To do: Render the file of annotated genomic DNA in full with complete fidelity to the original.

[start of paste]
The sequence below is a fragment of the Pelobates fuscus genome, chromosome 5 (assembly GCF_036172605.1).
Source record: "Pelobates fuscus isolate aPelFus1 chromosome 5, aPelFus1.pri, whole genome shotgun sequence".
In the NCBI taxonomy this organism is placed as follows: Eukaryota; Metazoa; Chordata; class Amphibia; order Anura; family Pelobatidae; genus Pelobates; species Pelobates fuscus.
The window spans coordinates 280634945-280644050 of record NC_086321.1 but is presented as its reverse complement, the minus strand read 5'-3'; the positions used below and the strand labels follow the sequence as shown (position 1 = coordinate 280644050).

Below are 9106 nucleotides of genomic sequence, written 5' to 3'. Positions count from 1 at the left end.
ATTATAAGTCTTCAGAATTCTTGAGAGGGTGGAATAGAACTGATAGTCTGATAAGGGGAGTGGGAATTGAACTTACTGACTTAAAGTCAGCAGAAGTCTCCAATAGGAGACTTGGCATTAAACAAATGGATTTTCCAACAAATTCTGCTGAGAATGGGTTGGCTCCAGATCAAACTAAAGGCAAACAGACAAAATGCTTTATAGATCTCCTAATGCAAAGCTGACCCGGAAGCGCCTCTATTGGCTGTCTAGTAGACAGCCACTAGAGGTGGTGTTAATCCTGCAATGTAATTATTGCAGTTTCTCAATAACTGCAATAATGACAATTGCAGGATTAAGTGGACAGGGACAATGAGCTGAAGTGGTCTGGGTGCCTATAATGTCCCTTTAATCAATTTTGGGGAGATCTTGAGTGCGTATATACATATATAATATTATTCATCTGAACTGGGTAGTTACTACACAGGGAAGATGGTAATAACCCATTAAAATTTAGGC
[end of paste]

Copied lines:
The sequence below is a fragment of the Pelobates fuscus genome, chromosome 5 (assembly GCF_036172605.1).
Source record: "Pelobates fuscus isolate aPelFus1 chromosome 5, aPelFus1.pri, whole genome shotgun sequence".
In the NCBI taxonomy this organism is placed as follows: Eukaryota; Metazoa; Chordata; class Amphibia; order Anura; family Pelobatidae; genus Pelobates; species Pelobates fuscus.
The window spans coordinates 280634945-280644050 of record NC_086321.1 but is presented as its reverse complement, the minus strand read 5'-3'; the positions used below and the strand labels follow the sequence as shown (position 1 = coordinate 280644050).

Below are 9106 nucleotides of genomic sequence, written 5' to 3'. Positions count from 1 at the left end.
ATTATAAGTCTTCAGAATTCTTGAGAGGGTGGAATAGAACTGATAGTCTGATAAGGGGAGTGGGAATTGAACTTACTGACTTAAAGTCAGCAGAAGTCTCCAATAGGAGACTTGGCATTAAACAAATGGATTTTCCAACAAATTCTGCTGAGAATGGGTTGGCTCCAGATCAAACTAAAGGCAAACAGACAAAATGCTTTATAGATCTCCTAATGCAAAGCTGACCCGGAAGCGCCTCTATTGGCTGTCTAGTAGACAGCCACTAGAGGTGGTGTTAATCCTGCAATGTAATTATTGCAGTTTCTCAATAACTGCAATAATGACAATTGCAGGATTAAGTGGACAGGGACAATGAGCTGAAGTGGTCTGGGTGCCTATAATGTCCCTTTAATCAATTTTGGGGAGATCTTGAGTGCGTATATACATATATAATATTATTCATCTGAACTGGGTAGTTACTACACAGGGAAGATGGTAATAACCCATTAAAATTTAGGC